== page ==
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Leave Only Footprints: My Acadia-to-Zion Journey Through Every National… (edition 2021)
by Conor Knighton (Author)
Leave Only Footprints: My Acadia-to-Zion Journey Through Every National Park by Conor Knighton
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Not a travelogue, this Conor has a unique, very informative, way to describe his one-year journey to all of the US National Parks. As a correspondent for CBS Sunday Mornings, he promoted the parks during 2016, the centennial year for the parks. He uses this book to share that journey, including tidbits about how he accomplished that lofty goal, and how the project inherently helped him to refocus his personal life. ( )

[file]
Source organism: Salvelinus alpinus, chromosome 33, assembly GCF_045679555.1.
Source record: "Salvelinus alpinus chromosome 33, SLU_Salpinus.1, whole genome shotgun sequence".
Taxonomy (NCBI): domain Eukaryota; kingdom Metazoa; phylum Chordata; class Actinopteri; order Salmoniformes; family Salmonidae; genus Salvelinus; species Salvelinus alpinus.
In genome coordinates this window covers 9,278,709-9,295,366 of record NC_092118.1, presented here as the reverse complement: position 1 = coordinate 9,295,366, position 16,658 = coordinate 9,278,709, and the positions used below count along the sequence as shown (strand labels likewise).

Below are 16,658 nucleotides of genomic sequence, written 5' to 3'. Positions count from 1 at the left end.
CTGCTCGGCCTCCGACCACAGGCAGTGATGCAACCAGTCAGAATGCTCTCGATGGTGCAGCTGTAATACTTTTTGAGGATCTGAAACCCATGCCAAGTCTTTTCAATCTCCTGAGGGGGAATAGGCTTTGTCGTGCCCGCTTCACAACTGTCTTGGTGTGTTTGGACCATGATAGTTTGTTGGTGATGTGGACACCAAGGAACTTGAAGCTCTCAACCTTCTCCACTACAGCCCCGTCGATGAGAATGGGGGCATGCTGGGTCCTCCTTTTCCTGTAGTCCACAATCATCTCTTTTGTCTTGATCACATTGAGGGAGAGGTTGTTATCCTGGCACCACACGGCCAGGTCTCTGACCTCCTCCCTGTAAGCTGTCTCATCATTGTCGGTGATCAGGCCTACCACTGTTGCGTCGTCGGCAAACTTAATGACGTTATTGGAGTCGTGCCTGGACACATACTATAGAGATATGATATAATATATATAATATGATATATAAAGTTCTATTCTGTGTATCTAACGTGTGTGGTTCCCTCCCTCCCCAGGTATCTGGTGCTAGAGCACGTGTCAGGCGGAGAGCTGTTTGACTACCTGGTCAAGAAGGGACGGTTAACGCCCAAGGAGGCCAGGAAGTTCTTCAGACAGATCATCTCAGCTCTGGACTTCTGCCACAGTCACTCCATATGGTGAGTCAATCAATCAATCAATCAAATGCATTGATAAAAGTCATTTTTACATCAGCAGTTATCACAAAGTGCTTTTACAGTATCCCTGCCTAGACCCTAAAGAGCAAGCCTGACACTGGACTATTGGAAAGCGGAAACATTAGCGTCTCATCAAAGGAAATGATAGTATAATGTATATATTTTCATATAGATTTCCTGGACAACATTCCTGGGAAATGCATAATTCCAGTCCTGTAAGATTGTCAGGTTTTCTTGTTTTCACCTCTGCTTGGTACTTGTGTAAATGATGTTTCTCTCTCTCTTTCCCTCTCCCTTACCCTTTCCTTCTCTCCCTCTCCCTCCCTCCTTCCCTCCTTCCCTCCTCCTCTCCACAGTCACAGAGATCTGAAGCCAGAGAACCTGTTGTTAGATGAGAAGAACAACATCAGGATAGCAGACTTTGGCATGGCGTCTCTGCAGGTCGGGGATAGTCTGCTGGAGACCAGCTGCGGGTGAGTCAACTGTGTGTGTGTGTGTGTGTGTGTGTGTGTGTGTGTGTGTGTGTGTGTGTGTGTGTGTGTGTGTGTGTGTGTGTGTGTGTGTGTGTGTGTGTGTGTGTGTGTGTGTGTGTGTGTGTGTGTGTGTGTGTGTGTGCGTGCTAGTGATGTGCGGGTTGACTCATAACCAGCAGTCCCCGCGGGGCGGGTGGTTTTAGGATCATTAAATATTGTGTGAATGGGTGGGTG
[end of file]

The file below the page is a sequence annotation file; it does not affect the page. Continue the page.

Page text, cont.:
Really enjoyed this. Made me want to go to lots of parks, though. Appreciated how the author found one highlight of every park as he journeyed that someone visiting might not notice. Very envious of visiting Yellowstone in winter! I'd love to do that!
Good book about the parks and the author's reaction to them, but his discussion of his personal life was uneven and not particularly engaging.
Loved this book. Definitely on my top non-fiction of all time list. In the aftermath of a heartbreak, CBS correspondent Conor Knighton has the crazy idea that, just maybe, what he wants to do next is visit every national park within a year. What follows is over 50 episodes that are by turns inspiring, educational, funny, sobering, healing, and eye-opening.